Dry air is tough on sensitive mucous membranes, and closed windows and poor ventilation can lead to the buildup of noxious particles (including fumes from harsh cleaning products, paint, perfumes, etc.), the enemies of sinusitis and allergy sufferers.

Rob Ivker, DO, a family doctor for 35 years and past president of the American Holistic Medical Association, shares strategies to ease sinus suffering throughout the year.

Keep Air Clean And Moist

In every season, always have optimal air in your work and home, says Dr. Ivker. This means air that is clean (you can't see or smell it), moist (between 35% and 55% relative humidity), negative-ion-and oxygen-filled, and warm (between 65 and 75 degrees Fahrenheit).

  • Radiant heat/baseboard heating systems are preferable to forced hot-air heating systems through ducts. Radiant heating keeps the hot dry air and dust particles from flying through the house.
  • If you have a forced hot-air heating system, use an efficient furnace filter (such as Filtrete made by 3M and change it monthly or more often during the winter months.
  • Have your home's air ducts cleaned every three years.
  • Fill your home with high oxygen-producing and air filtering plants (such as spider plants, chrysanthemums, striped dracaena and Boston fems), which can remove toxins from the air and generate oxygen.
  • Place a warm-mist humidifier in your bedroom to keep air moist and to prevent sinuses from becoming dry and irritated. In Dr. Ivker's opinion, two leading brands are Slant/ Fin (www.slantfin.com/consumer) and Bionaire (www.bionaire.com).
  • Invest in a negative-ion generator. These devices efficiently clean air. Studies have shown that ionized air has improved the lung capacity of asthmatics, Ionizers that do not emit ozone are best (ozone is an irritant to the mucous membrane), says Dr. Ivker. He recommends the Sinus Survival Air Vitalizer (www.sinussurvival.com).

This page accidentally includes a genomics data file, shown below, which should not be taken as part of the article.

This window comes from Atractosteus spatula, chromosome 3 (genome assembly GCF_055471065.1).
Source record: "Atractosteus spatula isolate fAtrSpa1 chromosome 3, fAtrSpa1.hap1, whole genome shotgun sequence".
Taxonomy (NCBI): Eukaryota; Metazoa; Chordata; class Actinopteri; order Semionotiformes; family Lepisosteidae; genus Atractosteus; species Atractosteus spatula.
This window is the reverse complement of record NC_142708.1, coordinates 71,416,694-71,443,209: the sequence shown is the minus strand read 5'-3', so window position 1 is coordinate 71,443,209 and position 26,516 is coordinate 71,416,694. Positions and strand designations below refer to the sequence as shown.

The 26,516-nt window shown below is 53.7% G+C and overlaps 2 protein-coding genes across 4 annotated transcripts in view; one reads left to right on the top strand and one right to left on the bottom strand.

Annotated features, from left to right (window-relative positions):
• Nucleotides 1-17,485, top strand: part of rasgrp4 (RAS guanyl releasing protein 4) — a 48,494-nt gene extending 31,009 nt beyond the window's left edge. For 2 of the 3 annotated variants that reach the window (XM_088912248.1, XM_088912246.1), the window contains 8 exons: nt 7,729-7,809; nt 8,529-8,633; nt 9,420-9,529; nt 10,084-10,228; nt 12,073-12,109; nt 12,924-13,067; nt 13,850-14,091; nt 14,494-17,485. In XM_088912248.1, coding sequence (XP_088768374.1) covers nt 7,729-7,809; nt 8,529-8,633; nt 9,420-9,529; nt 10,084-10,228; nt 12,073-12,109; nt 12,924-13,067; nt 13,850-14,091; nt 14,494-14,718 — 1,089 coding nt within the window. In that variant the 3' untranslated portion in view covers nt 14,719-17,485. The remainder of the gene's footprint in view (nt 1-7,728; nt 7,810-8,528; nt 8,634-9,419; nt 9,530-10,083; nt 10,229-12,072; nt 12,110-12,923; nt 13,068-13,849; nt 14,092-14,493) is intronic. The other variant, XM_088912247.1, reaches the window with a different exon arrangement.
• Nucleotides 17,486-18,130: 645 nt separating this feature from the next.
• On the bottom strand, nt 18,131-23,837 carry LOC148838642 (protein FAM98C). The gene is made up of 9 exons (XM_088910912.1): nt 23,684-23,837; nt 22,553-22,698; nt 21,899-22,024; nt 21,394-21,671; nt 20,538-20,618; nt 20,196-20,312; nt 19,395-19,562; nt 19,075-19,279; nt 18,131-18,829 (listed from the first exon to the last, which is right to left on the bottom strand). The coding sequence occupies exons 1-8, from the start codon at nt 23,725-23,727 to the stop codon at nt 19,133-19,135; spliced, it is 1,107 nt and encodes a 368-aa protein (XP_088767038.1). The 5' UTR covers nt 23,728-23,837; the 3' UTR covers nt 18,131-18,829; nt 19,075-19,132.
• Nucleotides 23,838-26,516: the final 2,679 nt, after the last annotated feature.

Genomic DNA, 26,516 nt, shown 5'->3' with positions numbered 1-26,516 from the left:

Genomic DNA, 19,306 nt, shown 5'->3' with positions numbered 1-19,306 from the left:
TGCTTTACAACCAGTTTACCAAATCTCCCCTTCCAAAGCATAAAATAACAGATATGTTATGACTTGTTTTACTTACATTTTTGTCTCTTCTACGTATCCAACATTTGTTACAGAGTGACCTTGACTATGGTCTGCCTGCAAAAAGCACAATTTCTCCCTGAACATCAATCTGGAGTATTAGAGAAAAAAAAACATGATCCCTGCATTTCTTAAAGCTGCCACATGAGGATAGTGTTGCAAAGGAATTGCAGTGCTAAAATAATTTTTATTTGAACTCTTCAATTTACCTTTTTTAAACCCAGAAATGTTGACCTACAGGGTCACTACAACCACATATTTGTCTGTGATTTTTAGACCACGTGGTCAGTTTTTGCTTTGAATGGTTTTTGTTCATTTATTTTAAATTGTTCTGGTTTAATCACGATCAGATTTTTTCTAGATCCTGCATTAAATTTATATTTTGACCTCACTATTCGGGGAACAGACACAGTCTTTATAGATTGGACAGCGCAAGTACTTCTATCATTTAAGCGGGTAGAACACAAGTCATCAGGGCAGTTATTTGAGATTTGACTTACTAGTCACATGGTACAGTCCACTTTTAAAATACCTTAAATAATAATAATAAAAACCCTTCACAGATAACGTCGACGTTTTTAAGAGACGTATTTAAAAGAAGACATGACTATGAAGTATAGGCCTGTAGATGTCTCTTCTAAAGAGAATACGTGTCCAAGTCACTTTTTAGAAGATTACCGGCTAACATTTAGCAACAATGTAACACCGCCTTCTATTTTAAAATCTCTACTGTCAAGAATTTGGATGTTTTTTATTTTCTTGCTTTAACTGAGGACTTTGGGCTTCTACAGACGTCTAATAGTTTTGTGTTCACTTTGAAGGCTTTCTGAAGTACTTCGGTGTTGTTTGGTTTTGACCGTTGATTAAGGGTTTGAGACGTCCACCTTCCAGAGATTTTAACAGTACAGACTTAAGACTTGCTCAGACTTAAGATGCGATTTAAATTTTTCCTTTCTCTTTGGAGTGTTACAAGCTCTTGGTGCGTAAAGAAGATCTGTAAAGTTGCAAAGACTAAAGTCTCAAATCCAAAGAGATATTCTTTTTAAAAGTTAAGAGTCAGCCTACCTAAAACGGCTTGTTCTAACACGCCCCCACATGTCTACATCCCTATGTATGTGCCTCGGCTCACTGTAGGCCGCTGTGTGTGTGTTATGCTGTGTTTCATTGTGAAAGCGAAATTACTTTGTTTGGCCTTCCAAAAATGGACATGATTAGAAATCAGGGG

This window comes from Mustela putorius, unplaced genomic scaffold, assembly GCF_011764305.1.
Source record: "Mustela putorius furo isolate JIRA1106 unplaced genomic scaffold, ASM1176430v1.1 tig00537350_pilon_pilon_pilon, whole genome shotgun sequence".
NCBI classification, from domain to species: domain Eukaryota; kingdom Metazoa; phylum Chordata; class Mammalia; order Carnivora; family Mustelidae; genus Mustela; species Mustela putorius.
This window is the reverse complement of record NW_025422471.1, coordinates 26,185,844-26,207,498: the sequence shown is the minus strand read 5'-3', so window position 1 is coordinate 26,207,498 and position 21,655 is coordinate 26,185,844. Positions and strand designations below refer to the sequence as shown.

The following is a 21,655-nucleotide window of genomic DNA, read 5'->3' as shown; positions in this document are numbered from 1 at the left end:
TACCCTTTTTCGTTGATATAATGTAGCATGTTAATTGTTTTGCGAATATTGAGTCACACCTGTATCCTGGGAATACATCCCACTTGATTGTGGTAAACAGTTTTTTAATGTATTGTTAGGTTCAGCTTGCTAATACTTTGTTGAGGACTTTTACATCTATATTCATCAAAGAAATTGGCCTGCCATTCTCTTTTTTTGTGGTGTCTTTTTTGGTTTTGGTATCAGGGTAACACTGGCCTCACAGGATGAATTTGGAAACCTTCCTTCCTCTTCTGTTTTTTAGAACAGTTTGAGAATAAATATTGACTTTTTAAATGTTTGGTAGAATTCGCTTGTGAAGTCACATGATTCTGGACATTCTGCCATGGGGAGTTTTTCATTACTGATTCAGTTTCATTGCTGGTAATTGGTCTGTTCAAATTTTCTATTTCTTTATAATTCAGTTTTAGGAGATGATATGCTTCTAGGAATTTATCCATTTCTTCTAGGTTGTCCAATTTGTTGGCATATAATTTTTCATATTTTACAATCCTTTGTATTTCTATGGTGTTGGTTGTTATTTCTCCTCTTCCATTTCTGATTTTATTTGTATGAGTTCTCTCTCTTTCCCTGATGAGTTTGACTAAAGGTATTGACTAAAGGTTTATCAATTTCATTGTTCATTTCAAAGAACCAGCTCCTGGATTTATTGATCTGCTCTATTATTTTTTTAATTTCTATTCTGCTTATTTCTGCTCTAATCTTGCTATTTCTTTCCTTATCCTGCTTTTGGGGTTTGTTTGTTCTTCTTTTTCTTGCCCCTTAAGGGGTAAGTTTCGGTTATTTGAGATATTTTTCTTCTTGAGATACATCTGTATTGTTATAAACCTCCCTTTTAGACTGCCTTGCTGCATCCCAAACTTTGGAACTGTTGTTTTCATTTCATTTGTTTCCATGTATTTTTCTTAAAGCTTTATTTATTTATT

• Consider a HEPA (high-efficiency particulate arrestor) air cleaner. According to Dr. Ivker, these are also highly efficient in their ability to purify air. However, they have none of the other beneficial effects of negative ions.
  • Avoid air pollutants, strong odors and fumes. Secondhand smoke is the single most harmful indoor air pollutant, warns Dr. Ivker. Others include radon, mold, dust, harsh cleaning products and air fresheners. Whenever possible keep chemical products out of your home, and instead use environment-friendly "green" cleaning products (baking soda, vinegar, borax, etc.), which are less irritating to the sinuses.

If allergies act as a trigger of your sinus problems, as they do with nearly half of all sinus sufferers, it's important to keep them under control. To make your environment sinus-friendly and inhospitable to allergies and sinusitis, Dr Iuker recommends…

  • Identify your triggers—foods (most common trigger) and food additives, mold, dust mites, animal dander, chemicals, etc.—and reduce your exposure to them.
  • Keep your home and workspace clean and dust-free.
  • Stay on top of mold. For example, wash your humidifier's tank once a week with vinegar and water. Otherwise it becomes home to mold and bacteria that are recirculated through the air.
  • Change pillow and mattress covers frequently, and wash bedding and clothing in hot water.
  • Remove wall-to-wall carpeting and heavy drapes, and invest in a vacuum cleaner with a HEPA filter.

Are Fruits and Veggies Aggravating Your Allergies?

Does your mouth get itchy after you eat fresh fruits or vegetables? You may have oral allergy syndrome, say experts at the American Academy of Allergy, Asthma & Immunology (AAAAD. OAS, also called pollen-food syndrome, is caused by allergens such as ragweed, which begins to bloom in mid-August.

"In addition to sneezing and itchy. water eyes, and symptoms of OAS, ragweed allergies can take a heavy toll on the allergy sufferer's quality of life," said Dr. Suzanne S. Teuber, chair of the AAAAI'S Adverse Reactions to Foods Committee.

OAS symptoms are the result of a crossreactivity reaction" between allergy antibodies directed toward target pollen proteins with similar proteins found in other parts of plants. Common symptoms of OAS included an itchy mouth and throat with mild swelling immediately after eating fresh fruits or vegetables.

People with ragweed allergies can experience OAS symptoms when they consume bananas, cucumbers, melon, zucchini, sunflower seeds, chamomile tea or echinacea.

OAS can also occur in people with birch tree allergy symptoms when they eat peaches, apples, pears, cherries, carrots, hazelnuts, kiwis, and almonds, the AAAAI said.

Generally, cooking foods will eliminate an OAS reaction, according to the AAAAI.

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